Contrasts in Architecture Are Rare in Fullerton

Last month I was walking Independence Mall in Philadelphia and admiring the history and reflecting on what it would have been like in 1776.  As I crossed Market Street to go look at the Liberty Bell I looked left and right scanning the streets.  Then something caught my eye.  The antique cityscape had something shiny and new nestled in between two pieces of historic-looking buildings.

The structure has jutting polished metal forming right angles and contrasts sharply against the backdrop of American history.  The building’s unusual placement on the historic Mall speaks volumes of its purpose, though no billboards announce what that may be.

As I circle the Mall admiring the formation of our Country, my mind and camera wander back to the building, now more striking than when I saw it just moments ago. Seeing the building on the Mall and recognizing the unusual beauty of its presence in that location has caused me to question the direction the City of Fullerton has traveled for decades.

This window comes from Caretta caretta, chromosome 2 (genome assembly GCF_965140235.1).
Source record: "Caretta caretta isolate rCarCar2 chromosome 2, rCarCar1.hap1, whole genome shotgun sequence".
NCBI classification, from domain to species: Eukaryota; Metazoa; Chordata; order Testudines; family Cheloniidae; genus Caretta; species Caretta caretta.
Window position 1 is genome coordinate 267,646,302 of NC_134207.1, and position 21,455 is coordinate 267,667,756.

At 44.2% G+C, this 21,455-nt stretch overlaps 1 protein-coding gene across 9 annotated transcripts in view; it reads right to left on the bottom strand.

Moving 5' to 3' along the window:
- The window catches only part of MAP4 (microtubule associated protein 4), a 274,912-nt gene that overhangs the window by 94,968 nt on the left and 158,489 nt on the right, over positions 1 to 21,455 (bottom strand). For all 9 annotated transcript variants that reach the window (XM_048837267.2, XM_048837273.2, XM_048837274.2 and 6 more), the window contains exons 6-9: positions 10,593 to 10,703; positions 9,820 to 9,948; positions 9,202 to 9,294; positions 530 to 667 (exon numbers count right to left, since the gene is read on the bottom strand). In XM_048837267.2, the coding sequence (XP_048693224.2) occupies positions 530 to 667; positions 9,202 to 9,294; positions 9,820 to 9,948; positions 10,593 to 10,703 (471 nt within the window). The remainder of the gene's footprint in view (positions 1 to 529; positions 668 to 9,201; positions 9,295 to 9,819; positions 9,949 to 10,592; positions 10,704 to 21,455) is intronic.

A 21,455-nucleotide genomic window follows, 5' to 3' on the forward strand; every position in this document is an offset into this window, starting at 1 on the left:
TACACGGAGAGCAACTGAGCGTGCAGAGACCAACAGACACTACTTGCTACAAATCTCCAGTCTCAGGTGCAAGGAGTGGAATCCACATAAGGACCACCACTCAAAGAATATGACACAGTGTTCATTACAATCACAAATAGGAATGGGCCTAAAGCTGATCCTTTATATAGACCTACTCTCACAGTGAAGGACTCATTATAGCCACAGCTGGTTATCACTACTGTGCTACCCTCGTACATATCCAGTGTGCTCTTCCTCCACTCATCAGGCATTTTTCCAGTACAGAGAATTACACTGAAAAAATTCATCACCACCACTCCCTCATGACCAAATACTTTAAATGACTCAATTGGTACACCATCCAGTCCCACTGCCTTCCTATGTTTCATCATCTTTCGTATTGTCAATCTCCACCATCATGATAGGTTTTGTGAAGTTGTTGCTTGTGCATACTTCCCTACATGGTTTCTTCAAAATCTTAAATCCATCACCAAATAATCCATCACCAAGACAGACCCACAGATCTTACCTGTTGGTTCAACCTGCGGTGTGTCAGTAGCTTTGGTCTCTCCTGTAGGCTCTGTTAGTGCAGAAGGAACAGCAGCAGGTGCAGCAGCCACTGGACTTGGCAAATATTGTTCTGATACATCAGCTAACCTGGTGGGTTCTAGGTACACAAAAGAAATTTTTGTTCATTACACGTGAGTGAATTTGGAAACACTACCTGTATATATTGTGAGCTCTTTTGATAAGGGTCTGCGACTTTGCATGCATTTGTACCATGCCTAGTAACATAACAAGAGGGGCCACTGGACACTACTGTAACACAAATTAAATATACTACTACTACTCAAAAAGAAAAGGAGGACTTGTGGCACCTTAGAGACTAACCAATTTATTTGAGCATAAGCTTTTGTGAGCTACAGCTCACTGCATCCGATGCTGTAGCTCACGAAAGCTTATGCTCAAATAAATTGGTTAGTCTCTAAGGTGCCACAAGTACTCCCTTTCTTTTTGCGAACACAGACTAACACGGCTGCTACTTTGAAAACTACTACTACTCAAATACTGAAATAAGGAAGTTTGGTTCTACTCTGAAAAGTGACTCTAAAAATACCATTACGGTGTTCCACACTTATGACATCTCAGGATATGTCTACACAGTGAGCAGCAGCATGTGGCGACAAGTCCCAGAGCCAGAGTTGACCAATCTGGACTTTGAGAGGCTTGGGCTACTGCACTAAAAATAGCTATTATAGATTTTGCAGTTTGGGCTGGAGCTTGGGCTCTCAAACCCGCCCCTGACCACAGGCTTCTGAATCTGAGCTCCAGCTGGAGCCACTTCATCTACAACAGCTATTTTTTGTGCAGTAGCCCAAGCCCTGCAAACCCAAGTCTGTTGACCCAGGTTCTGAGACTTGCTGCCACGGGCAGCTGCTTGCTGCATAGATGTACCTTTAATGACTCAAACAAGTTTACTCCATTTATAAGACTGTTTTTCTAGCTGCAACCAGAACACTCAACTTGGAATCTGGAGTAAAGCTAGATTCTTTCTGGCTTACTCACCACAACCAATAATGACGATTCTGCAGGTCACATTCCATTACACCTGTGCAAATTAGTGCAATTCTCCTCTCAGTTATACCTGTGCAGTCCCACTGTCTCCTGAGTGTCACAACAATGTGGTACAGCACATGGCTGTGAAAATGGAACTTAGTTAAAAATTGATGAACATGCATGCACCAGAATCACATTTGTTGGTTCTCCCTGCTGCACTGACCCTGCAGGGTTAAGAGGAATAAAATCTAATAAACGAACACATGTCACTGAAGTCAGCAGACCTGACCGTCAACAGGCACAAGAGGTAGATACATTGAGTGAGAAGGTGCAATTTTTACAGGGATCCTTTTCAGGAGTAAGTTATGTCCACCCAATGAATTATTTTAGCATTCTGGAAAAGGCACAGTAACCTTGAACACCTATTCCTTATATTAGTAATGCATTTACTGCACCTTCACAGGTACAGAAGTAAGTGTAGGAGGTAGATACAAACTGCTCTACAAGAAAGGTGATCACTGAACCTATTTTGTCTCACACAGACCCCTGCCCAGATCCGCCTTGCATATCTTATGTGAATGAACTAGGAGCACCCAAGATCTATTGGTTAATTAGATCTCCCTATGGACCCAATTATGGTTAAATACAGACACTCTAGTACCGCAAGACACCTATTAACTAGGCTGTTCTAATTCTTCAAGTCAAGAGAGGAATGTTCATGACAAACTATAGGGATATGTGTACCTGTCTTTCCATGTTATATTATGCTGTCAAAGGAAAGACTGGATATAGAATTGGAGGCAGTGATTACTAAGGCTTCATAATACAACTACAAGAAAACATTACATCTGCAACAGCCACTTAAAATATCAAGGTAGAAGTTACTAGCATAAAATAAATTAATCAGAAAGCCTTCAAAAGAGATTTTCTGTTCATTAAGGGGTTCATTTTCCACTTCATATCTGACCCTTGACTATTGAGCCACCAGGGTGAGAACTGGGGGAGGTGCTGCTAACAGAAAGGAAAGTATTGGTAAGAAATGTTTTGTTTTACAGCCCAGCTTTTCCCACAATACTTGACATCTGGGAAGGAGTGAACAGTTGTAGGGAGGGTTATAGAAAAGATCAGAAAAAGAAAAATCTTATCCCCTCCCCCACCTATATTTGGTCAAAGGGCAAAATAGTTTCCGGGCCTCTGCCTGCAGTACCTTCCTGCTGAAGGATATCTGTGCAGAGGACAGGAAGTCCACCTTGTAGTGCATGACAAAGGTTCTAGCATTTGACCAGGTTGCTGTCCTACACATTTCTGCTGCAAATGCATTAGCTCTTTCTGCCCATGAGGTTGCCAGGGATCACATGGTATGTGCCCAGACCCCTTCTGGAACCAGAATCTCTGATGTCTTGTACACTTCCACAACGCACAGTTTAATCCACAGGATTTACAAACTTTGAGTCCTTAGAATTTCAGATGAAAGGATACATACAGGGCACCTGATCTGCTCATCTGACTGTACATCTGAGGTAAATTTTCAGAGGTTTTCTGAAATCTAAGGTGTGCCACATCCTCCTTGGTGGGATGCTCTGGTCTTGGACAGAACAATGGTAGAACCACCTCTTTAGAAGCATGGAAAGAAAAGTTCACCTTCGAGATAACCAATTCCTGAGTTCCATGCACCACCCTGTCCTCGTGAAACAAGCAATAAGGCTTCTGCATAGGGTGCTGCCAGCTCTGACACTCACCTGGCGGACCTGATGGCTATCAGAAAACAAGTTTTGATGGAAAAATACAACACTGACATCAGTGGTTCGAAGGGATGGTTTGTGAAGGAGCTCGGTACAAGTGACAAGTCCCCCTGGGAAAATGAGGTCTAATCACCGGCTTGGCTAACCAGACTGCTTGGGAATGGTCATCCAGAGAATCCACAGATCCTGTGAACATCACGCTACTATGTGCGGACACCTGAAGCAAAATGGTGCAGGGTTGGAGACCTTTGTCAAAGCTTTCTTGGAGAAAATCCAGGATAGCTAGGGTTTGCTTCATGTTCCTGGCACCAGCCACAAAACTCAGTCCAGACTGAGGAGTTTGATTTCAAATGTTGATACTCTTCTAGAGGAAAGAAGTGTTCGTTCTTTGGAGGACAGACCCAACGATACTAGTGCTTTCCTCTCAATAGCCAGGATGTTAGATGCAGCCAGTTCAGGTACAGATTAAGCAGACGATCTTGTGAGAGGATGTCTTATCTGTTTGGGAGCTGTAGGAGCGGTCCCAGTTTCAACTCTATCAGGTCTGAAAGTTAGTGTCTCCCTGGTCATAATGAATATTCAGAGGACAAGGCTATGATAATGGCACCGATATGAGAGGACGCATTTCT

A recent FFFF post brought to light the Redevelopment Design Review Committee’s selections of less than inspiring architecture.

I used to have the strong opinion that modern designs just would not work in our downtown.  After long debates and discussions with friends and my visit to Philadelphia I am confident that it can work well.

Entrepreneurs looking to raise the bar and make their place in Fullerton should look to innovative designs which will stand in contrast to our old and confused architecture.  More importantly, when every other building is a bar or tattoo parlor, business owners need to look at ways of setting their establishment apart from the rest of the herd.

ABOLISH THE RDRC!

Update from admin: It’s 2011 and we’re still still catching stanky wiffs rising from the bog of mediocrity known as the RDRC. Yep, they’re still slowing and stalling residential additions,  nitpicking the architectural details of private projects and using the know-nothing force of government to bear down on hapless homeowners trying to improve buildings that aren’t even visible from the public street. And so again we say…